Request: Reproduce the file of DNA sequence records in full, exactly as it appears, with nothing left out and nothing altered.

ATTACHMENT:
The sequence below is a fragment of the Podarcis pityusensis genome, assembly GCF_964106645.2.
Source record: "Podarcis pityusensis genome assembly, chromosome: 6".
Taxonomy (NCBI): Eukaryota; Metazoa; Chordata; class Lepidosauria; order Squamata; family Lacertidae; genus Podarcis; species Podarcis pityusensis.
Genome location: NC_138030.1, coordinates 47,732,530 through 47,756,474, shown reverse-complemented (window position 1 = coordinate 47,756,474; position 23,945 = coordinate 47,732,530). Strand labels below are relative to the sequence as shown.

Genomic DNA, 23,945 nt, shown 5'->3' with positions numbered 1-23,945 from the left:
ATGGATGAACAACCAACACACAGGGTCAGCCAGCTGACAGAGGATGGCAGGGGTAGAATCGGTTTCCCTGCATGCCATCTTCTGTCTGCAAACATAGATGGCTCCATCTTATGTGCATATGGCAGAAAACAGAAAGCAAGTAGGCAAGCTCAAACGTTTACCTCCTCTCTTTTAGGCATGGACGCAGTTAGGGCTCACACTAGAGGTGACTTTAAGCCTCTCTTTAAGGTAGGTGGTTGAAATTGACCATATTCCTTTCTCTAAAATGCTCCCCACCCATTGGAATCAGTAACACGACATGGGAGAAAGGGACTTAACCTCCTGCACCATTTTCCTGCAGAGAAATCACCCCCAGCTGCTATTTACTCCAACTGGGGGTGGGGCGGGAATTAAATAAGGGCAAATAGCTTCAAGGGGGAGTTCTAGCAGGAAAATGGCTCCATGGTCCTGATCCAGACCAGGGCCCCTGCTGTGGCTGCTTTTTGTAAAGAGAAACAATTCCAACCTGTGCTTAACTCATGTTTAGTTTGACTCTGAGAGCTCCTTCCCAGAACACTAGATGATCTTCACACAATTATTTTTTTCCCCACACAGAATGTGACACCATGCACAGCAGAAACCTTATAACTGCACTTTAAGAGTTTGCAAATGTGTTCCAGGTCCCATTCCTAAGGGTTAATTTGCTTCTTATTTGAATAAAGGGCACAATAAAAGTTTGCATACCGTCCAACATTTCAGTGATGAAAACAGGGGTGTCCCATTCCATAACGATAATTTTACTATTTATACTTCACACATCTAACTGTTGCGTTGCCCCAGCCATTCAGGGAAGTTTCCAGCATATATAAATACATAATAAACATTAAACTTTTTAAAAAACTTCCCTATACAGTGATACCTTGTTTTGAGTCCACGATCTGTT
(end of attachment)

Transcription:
The sequence below is a fragment of the Podarcis pityusensis genome, assembly GCF_964106645.2.
Source record: "Podarcis pityusensis genome assembly, chromosome: 6".
Taxonomy (NCBI): Eukaryota; Metazoa; Chordata; class Lepidosauria; order Squamata; family Lacertidae; genus Podarcis; species Podarcis pityusensis.
Genome location: NC_138030.1, coordinates 47,732,530 through 47,756,474, shown reverse-complemented (window position 1 = coordinate 47,756,474; position 23,945 = coordinate 47,732,530). Strand labels below are relative to the sequence as shown.

Genomic DNA, 23,945 nt, shown 5'->3' with positions numbered 1-23,945 from the left:
ATGGATGAACAACCAACACACAGGGTCAGCCAGCTGACAGAGGATGGCAGGGGTAGAATCGGTTTCCCTGCATGCCATCTTCTGTCTGCAAACATAGATGGCTCCATCTTATGTGCATATGGCAGAAAACAGAAAGCAAGTAGGCAAGCTCAAACGTTTACCTCCTCTCTTTTAGGCATGGACGCAGTTAGGGCTCACACTAGAGGTGACTTTAAGCCTCTCTTTAAGGTAGGTGGTTGAAATTGACCATATTCCTTTCTCTAAAATGCTCCCCACCCATTGGAATCAGTAACACGACATGGGAGAAAGGGACTTAACCTCCTGCACCATTTTCCTGCAGAGAAATCACCCCCAGCTGCTATTTACTCCAACTGGGGGTGGGGCGGGAATTAAATAAGGGCAAATAGCTTCAAGGGGGAGTTCTAGCAGGAAAATGGCTCCATGGTCCTGATCCAGACCAGGGCCCCTGCTGTGGCTGCTTTTTGTAAAGAGAAACAATTCCAACCTGTGCTTAACTCATGTTTAGTTTGACTCTGAGAGCTCCTTCCCAGAACACTAGATGATCTTCACACAATTATTTTTTTCCCCACACAGAATGTGACACCATGCACAGCAGAAACCTTATAACTGCACTTTAAGAGTTTGCAAATGTGTTCCAGGTCCCATTCCTAAGGGTTAATTTGCTTCTTATTTGAATAAAGGGCACAATAAAAGTTTGCATACCGTCCAACATTTCAGTGATGAAAACAGGGGTGTCCCATTCCATAACGATAATTTTACTATTTATACTTCACACATCTAACTGTTGCGTTGCCCCAGCCATTCAGGGAAGTTTCCAGCATATATAAATACATAATAAACATTAAACTTTTTAAAAAACTTCCCTATACAGTGATACCTTGTTTTGAGTCCACGATCTGTT